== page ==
As the Campus Landscape Architect for the University of Pretoria, it has been an on-going challenge to gain an understanding and reliable data on the history of the landscape of the University of Pretoria's Hatfield campus. With the pace of development taking place on the campus, in order to meet the University's 2025 Strategic Vision, it became very clear that potential significant cultural landscapes on the Hatfield campus could be lost without ever knowing it. This is especially even more so when related to the South African Heritage Resources Act 25 of 1999 (SAHRA). The Getty Foundation's Campus Heritage Initiative's first grant for a conference in 2000 shared consensus that historic landscape preservation had a very low profile in much of American campus planning
The hypothesis states that the University of Pretoria's Hatfield Campus has an undiscovered cultural landscape history that not only could have value to the development of the University, but also to that of the surrounding precincts of the City. The thesis's aim is to record any sourced data pertaining to the cultural landscape of the University of Pretoria's Hatfield campus in order to contribute to the institutional repository, and to ascertain what, if any, cultural landscape values exist. A complex descriptive and historiographical interpretative research strategy was followed. A literature, policy and model study was conducted resulting in the main research tool being the U.S. Department of the Interior National Park Service's Cultural Landscape Report (CLR). The limitation to the thesis was Part 1: Site History, Existing Conditions, Analysis and Evaluation of the CLR to the University of Pretoria's Hatfield Campus for the period 1910 to 1960.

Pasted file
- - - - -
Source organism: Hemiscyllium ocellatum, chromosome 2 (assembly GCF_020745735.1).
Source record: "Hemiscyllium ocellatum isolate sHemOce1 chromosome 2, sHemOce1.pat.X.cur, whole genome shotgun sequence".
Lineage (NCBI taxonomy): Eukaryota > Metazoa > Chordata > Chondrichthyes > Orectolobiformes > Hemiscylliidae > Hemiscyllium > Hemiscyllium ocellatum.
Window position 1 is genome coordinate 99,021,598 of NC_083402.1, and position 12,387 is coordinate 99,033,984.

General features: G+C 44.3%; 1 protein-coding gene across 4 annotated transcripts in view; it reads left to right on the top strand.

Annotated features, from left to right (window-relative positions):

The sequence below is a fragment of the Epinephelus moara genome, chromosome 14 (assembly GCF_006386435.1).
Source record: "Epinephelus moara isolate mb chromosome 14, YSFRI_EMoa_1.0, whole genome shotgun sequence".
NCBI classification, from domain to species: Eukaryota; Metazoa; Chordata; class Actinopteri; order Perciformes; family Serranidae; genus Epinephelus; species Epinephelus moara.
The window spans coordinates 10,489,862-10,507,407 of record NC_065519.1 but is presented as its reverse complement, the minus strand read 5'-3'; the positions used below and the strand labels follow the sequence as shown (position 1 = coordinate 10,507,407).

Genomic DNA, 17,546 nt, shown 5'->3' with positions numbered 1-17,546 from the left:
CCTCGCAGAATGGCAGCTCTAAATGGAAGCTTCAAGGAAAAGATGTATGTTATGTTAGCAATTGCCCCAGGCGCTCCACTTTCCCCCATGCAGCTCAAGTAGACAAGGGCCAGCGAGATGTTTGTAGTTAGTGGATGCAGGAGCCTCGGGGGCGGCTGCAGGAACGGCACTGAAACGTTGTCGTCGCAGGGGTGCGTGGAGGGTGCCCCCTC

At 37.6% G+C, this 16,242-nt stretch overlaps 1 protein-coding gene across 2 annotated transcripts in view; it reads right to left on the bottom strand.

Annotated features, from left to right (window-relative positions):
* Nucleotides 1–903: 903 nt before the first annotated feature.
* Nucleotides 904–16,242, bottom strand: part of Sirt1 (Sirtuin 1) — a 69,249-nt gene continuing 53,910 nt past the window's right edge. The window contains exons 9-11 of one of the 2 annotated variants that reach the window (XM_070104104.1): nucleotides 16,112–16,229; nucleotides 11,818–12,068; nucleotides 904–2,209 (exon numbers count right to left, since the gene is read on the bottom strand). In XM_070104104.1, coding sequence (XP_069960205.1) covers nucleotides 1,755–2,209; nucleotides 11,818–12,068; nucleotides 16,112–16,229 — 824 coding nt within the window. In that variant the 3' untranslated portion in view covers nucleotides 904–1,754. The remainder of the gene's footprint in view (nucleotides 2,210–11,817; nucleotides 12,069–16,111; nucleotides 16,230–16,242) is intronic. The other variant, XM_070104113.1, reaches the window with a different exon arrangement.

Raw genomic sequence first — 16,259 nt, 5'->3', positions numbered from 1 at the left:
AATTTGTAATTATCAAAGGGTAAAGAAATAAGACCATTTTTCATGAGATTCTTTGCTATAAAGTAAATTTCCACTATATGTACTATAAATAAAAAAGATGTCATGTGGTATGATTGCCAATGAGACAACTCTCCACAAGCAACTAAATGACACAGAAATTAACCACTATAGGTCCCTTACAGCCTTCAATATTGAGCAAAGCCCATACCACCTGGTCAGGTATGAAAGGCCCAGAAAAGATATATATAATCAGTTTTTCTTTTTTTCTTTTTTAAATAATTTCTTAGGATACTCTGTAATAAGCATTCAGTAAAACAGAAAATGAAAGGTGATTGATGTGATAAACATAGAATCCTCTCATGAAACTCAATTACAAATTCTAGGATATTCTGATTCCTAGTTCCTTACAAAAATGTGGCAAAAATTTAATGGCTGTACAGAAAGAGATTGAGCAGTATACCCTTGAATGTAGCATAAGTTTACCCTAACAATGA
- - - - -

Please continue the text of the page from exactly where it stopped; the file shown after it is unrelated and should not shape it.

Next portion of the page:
The study highlighted that the Hatfield Campus does contain tangible cultural landscape elements but very little is known or present of the intangible elements. The current political climate of the University places emphasis on equalising the cultural diversity on campuses, perhaps to the detriment of the existing cultural landscape, mainly by the naming and/or renaming of its buildings. A recommendation is that a Management and Preservation Plan encompassing both the architectural and landscape aspects be compiled to inform the future planning of the campus.